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Origins - 13th Century

In the middle ages, the Old Manor House in Charmouth was part of a complex of buildings and lands that were under the purview of the Cistercian monks at Forde Abbey in nearby Chard. The first likely reference to the property is from 1290, when the then Abbott established a set of burrage properties along the old Roman road – now known as The Street – in Charmouth. Burrage properties comprised a dwelling facing and close to the road, and then a long narrow plot to the rear. In the case of the Old Manor House, this stretched back until it met the high stone wall that encircled the monastic holdings of Charmouth (much of the original wall can still be seen from the recreational ground). One of the conditions of ownership for the burrage property ‘tenant’ was a requirement to pay an annual fee to the abbey. This land pattern is still very evident in today’s Old Manor House, with its close frontage to The Street and then a long, narrow strip of land at the back, ending where it meets the ancient high perimeter stone wall. The land holding comprised, and still does, an orchard, and in earlier times it would also have been home to a chicken coop and a modest kitchen garden.


The manor house was a sizeable dwelling – it was not to be divided into three properties until the 1820s. It was stone faced, and by the early sixteenth century had six fireplaces. In a contemporary ‘hearth tax’ ledger, it was the biggest single dwelling in Charmouth. The windows were constructed from small leaded- glass panes. It does not seem that it was used for clerical or religious purposes - and was likely rented out or used as a guest house for lay visitors. It took the name ‘The Manor House’ and the owner assumed the title Lord of the Manor of Charmouth.


Following the dissolution of the monasteries in 1539, Forde Abbey and its property holdings were acquired by the crown. In 1564 the Old Manor House was sold by Elizabeth I for £25/- to two local merchants – the Caldwell brothers. They in turn then sold it to a wealthy landowner Sir William Petrie, who bought it as an investment. There is no evidence that he ever visited Charmouth, let alone lived there and, ten years later, he sold it to one William Pole, who was local gentry from a prominent family based in Axminster.


There is nothing to be seen today of the property’s medieval roots but there remains physical evidence of improvements made in the Tudor period, notably the two fine moulded stone fireplaces in the forward facing ground and first floor rooms. Typical period features in these hearths include the ‘moulded stone jambs and Tudor archheads with recessed spandrels.’ These carved hearths were likely commissioned by Abbot Chard, who in the early sixteenth century was energetically upgrading Forde Abbey. Less visible, but again period pieces, are the ancient timber trusses that, hidden in the Gods, support the front roof. The seasoned oak doors leading from the entrance hallway to the rooms off either side are from the early seventeenth century, and retain the original wooden locking mechanisms. The stone floor in the entrance hall and rear living room is also probably a Jacobite addition.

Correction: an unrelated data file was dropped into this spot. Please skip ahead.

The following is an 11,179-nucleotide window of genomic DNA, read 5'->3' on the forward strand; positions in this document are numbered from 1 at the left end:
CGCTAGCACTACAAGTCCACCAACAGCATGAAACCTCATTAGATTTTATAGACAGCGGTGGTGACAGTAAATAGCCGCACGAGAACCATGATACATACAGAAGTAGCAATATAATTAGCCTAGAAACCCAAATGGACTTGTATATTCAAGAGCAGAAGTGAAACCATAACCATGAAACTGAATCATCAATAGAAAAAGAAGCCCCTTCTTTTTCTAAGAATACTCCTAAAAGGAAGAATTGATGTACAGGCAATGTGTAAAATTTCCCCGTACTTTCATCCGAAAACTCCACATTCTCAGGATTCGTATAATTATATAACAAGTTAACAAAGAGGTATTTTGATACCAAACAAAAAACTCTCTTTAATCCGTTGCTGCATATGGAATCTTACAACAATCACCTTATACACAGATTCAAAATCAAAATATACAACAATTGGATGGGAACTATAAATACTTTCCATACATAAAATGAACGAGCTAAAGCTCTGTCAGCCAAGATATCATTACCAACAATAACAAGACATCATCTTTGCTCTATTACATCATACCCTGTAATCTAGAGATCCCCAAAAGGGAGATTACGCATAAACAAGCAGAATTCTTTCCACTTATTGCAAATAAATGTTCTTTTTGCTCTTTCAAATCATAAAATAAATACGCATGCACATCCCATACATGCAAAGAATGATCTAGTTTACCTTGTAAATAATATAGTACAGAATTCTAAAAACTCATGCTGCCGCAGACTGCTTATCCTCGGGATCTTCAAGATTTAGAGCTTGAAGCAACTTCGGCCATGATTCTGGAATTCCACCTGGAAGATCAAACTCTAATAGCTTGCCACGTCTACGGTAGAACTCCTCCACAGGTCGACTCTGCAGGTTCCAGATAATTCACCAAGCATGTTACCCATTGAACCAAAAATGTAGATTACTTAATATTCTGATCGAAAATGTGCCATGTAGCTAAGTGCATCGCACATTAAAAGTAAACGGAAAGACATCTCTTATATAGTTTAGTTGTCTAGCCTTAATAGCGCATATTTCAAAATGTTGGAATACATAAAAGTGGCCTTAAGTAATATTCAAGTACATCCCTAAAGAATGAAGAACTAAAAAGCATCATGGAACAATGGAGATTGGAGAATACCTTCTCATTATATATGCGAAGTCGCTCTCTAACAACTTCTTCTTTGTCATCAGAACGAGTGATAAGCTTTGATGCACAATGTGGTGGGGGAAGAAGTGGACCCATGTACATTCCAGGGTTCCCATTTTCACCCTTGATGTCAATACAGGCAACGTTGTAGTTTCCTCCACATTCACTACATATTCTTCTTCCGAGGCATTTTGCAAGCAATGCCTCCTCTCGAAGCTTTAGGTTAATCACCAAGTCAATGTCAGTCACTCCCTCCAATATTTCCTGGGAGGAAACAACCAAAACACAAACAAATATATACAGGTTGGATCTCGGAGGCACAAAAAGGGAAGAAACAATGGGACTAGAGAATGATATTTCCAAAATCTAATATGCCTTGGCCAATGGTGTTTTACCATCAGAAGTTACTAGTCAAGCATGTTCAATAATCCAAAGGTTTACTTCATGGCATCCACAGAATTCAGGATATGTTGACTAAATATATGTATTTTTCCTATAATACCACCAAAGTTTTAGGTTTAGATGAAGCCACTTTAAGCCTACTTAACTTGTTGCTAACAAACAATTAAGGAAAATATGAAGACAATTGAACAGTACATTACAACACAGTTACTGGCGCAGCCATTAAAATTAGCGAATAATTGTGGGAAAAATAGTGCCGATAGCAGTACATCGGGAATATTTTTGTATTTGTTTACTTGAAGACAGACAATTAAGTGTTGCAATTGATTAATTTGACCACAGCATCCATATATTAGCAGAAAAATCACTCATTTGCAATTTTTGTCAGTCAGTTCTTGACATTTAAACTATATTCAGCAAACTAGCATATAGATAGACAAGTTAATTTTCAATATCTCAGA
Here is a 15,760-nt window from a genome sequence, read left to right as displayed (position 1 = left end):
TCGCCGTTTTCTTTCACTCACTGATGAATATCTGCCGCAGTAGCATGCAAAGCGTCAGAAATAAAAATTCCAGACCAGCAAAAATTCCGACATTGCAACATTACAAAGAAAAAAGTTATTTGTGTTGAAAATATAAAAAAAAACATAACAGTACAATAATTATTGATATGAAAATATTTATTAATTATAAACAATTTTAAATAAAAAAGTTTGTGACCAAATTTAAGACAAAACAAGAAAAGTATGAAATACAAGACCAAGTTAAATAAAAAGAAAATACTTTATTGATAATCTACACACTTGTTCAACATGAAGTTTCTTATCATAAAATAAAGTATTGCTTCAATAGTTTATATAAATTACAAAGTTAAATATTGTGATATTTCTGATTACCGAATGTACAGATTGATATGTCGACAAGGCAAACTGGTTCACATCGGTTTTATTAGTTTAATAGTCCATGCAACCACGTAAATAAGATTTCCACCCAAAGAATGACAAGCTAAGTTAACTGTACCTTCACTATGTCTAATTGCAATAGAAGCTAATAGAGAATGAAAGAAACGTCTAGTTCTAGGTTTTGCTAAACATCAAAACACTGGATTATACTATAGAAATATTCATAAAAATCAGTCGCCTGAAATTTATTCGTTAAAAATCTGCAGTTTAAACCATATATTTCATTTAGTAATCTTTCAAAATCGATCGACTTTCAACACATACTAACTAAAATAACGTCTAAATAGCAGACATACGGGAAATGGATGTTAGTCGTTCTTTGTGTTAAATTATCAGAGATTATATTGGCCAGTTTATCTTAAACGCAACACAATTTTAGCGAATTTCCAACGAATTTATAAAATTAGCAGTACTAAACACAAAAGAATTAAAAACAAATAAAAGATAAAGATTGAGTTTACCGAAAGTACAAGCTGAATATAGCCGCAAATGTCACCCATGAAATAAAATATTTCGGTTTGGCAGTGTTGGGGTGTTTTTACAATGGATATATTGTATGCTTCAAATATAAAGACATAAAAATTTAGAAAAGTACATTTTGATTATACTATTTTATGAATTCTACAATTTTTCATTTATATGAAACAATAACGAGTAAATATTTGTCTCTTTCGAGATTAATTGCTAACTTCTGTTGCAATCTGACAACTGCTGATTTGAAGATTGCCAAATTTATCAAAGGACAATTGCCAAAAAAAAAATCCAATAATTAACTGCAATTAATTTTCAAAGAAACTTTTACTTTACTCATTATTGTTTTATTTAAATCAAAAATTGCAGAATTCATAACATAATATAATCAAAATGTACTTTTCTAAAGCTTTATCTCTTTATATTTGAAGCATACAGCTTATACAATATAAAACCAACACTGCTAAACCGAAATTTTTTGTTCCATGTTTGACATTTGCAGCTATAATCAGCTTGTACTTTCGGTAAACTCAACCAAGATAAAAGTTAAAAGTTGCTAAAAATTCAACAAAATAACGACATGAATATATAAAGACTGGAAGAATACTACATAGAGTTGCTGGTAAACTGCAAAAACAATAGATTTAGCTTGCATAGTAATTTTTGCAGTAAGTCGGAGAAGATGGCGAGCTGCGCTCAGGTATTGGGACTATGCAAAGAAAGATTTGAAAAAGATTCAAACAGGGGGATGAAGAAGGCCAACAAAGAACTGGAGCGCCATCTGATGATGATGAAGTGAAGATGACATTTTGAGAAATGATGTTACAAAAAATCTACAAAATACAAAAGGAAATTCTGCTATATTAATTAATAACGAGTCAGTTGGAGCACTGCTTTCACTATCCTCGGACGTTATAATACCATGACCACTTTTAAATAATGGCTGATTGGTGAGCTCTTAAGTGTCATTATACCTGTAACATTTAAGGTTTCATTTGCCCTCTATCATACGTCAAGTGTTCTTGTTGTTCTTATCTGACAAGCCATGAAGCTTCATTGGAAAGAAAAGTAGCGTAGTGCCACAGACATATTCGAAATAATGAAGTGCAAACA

Modernisation - 17th Century

In 1648, just before the English Civil War, a local merchant, William Ellesdon, bought the property - at last a ‘Lord of the Manor’ was to live there. Ellesdon himself was to play a bit role in national politics. He was a convinced royalist and tried to help the future King Charles II flee Cromwell’s forces. With Ellesdon’s active support, an attempt was made to smuggle the young prince to France on a small boat from Charmouth beach. But the escape had to be abandoned when news of the plan leaked - Charles would have to wait a further month before he finally made his escape from Brighton. Nevertheless, following the Restoration, Charles II remembered Ellesdon’s bravery and support and thereafter paid him an annual pension of £300/-. There is a memorial in St Andrew’s Church, albeit in Latin, attesting to the benevolence and fine qualities of William Ellesdon, Lord of the Manor.

William Ellesdon died in 1737, aged 79, and the property was inherited by his brother. On his passing, the title moved to a cousin, Richard Henville, who was a wealthy local merchant. On his death, in 1788, the property was auctioned, with all its fittings. The Old Manor House was bought by a local builder, Robert Davie. He died in 1803 and the property was sold to a William Bullen, in whose family’s hands it was to rest for over a century. The Bullens were not idle. Around 1821 they oversaw the modernisation of the Old Manor House, refacing the original Tudor stonework and replacing the small leaded Tudor glass windows with the larger sash windows we see today and which were then more in line with the elegant Regency villas that were gracing The Street. The rear kitchen and dining room, and the bedroom and living area above, probably date from this period. The Bullens also divided the property into the three separate units we see today, initially for family members to occupy, but then being successively sold off as independent properties.

Much modernisation and improvement has gone into The Old Manor House since these early days, but in essence the property is structured and looks much as it did in the early nineteenth century when Colonel Robert Bullen started his family’s lengthy engagement. The earlier foundations initiated by the Abbot of Forde in the late thirteenth century are not visible to the eye, but lie buried in the soul and fabric of this historic burrage property and residence of the Lord of the Manor.

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